Jackson County, Scottsboro leaders update residents on COVID-19 measures

Northeast Alabama

SCOTTSBORO, Ala. – Leaders with various Jackson County and Scottsboro agencies live-streamed a conference updating residents about what they are doing to keep residents and employees safe during the COVID-19 outbreak.

The panel discussion was held at the Well Family Worship Center in Scottbsoro Tuesday afternoon.

Mayor Robin Shelton said he is following Governor Kay Ivey and the Alabama Department of Public Health’s recommendations, guidelines, and orders when it comes to leaving various industries like Maples Rugs, Inc. open. He added he does not believe a shelter in place order is necessary at this time.

He explained that an essential business is one that meets the needs of not only the individual, but also commerce as a whole. Shelton told WHNT News 19 that he does not think all commerce should be shut down completely.

Scottsboro City Schools superintendent Jose Reyes, Jr. presented an update on how students will proceed for the remainder of the 2019-2020 school year.

Reyes said through an academic continuity plan for all of the students except for Seniors. Seniors in good standing at this time will be considered high school graduates, according to Reyes.

The academic continuity plan begins on Tuesday, April 7.

Reyes mentioned they are going to do as many senior activities as they can and plan to release dates for for prom and graduation within the coming days.

The Nourish One Child program with Scottsboro City Schools began delivering food to students Monday afternoon. On the initial day, volunteers delivered bags containing multiple meals to more than 300 children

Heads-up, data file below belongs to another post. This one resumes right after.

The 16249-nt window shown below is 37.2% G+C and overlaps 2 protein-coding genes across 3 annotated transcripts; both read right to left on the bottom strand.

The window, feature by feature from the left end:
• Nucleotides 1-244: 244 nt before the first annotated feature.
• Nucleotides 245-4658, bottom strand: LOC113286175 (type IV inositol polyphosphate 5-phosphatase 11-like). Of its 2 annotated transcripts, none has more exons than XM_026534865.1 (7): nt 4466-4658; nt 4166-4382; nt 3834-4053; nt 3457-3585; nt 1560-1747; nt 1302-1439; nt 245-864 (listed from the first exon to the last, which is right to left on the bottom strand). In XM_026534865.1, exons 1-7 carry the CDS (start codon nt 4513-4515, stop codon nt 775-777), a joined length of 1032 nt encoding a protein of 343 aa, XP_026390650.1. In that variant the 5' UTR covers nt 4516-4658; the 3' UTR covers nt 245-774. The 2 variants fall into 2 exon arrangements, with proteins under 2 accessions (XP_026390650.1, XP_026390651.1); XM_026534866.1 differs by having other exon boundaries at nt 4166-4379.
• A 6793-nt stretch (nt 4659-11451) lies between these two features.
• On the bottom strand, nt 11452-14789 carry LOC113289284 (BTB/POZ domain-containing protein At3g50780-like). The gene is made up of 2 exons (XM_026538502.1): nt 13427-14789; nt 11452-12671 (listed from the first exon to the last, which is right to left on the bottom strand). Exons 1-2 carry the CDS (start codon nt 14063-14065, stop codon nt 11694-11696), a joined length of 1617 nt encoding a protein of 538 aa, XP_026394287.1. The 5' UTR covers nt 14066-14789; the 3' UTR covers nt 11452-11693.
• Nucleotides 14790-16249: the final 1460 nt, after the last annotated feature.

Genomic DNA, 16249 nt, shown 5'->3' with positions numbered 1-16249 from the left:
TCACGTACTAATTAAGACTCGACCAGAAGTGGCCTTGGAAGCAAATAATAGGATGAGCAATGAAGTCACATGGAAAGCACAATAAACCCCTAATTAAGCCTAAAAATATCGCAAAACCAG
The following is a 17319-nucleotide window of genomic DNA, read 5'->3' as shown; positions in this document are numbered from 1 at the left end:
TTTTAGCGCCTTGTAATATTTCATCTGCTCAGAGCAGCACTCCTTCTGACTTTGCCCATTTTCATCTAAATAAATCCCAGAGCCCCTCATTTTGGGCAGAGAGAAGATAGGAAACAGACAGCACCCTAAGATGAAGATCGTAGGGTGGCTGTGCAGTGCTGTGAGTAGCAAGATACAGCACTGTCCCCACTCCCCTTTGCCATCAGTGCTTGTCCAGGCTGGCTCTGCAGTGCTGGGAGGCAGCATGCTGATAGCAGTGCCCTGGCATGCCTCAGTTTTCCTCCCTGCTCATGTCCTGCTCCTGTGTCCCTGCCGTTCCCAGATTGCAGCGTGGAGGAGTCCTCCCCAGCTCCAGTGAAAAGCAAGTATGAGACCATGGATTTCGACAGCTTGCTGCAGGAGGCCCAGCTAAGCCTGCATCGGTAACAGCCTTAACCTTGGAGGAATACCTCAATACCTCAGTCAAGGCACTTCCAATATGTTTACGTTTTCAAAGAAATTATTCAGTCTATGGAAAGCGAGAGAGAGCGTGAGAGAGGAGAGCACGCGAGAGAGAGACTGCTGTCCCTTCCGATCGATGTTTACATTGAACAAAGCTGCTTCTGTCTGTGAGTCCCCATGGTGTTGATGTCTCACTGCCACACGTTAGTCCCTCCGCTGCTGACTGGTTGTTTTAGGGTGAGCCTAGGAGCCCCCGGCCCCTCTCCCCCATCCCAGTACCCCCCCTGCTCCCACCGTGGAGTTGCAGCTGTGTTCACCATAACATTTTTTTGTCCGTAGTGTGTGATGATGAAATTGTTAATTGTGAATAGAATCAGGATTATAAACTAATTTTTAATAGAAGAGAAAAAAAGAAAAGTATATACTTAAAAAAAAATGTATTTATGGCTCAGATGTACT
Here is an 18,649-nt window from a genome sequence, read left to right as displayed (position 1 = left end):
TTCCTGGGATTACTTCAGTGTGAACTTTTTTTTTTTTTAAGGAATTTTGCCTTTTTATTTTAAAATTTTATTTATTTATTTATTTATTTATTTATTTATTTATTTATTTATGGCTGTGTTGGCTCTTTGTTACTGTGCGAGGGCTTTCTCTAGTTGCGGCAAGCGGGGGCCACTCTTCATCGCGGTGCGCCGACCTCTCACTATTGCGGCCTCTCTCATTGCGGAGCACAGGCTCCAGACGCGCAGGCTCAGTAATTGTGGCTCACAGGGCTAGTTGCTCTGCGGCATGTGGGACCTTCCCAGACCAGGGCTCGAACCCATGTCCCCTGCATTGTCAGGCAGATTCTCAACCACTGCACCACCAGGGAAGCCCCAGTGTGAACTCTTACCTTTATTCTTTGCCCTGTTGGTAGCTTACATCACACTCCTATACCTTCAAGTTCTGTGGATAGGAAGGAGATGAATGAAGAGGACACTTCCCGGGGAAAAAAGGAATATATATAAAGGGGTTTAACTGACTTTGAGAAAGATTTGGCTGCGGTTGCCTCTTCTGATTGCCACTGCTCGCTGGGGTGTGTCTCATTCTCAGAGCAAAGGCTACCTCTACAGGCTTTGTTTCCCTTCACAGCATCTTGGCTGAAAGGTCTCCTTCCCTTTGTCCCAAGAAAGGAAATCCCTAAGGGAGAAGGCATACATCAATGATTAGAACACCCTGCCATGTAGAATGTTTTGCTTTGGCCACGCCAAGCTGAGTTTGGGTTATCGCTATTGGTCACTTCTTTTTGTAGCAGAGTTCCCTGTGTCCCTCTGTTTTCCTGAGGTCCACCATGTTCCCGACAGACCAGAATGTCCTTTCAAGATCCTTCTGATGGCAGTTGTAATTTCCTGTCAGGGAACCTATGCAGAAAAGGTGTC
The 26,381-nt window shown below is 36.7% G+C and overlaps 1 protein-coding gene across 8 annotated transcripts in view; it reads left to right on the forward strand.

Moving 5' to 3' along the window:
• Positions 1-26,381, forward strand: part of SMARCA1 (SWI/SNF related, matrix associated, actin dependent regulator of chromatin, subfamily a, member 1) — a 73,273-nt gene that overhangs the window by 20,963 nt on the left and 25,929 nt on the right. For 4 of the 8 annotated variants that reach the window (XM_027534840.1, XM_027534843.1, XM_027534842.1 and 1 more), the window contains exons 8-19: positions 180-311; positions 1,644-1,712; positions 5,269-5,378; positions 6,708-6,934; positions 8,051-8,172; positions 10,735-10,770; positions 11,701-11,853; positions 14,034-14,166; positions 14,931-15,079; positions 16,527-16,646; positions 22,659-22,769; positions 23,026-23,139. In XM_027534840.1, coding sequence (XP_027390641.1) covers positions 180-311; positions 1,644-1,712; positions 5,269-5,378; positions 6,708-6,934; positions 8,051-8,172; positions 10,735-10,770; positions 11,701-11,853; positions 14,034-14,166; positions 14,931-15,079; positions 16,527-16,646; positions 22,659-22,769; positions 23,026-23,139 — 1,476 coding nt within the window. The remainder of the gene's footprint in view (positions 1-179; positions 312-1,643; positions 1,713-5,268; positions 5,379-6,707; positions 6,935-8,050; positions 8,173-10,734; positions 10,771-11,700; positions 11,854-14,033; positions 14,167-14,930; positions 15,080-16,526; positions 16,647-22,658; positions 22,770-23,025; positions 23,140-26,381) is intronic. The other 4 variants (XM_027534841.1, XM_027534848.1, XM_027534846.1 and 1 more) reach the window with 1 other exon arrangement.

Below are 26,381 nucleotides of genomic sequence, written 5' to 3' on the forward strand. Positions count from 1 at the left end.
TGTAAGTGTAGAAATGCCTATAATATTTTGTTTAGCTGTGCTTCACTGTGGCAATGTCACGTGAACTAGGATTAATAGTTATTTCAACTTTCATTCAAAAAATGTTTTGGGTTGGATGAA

Bus drivers deliver food each Monday, Wednesday, and Friday from 4 p.m. to 6 p.m. to various locations. The donations needed to continue and grow the Nourish One Child program can be found here.

Northeast Alabama Health Services, Inc. (NEAHSI) CEO Deborah Culpepper was also in attendance at the press conference. There are seven NEAHSI community health centers; five in Jackson County and two in Dekalb County.

Culpepper said they have close the buildings in the morning hours except for patients with appointments, those who are elderly, or those who are well. The closure also gives the providers the opportunity to call in prescription refills.

She said there are COVID-19 notices posted on exterior doors of the centers. The notices urge patients that if they have symptoms of COVID-19 or believe they may have been exposed, to go back to their vehicle and call a posted phone number for the medical director. Culpepper explained that the medical director is screening calls to let them know if they should be tested.

NEAHSI’s Culpepper said at the end of each day, the staff disinfects the facility and its equipment top to bottom.

The first drive-through COVID-19 screening and testing site was opened on March 28, 2020.

Culpepper said they are utilizing two labs for COVID-19 testing. She explained that the turnaround for results is anywhere from 24 hours to six days depending on the number of test submissions to the labs.

NEAHSI director of clinical services Jennifer Sanders spearheaded the drive-through. She said they will continue as long as they have enough resources to provide it to the community.

Sanders broke down what to expect at the drive-through COVID-19 screening and testing site as follows: Everyone must show photo ID and insurance. If they do not have insurance, they will need to fill out a sliding fee application. A doctor’s order is not required at the NEAHSI site, but a doctor will be there to consult with patients about their symptoms to decide whether they should be tested.

Sanders said people should stay in their vehicle and should not roll down their window. She added there is no restroom available.

Highlands Medical Center CEO John Anderson began by stating that this is an extraordinary time in healthcare.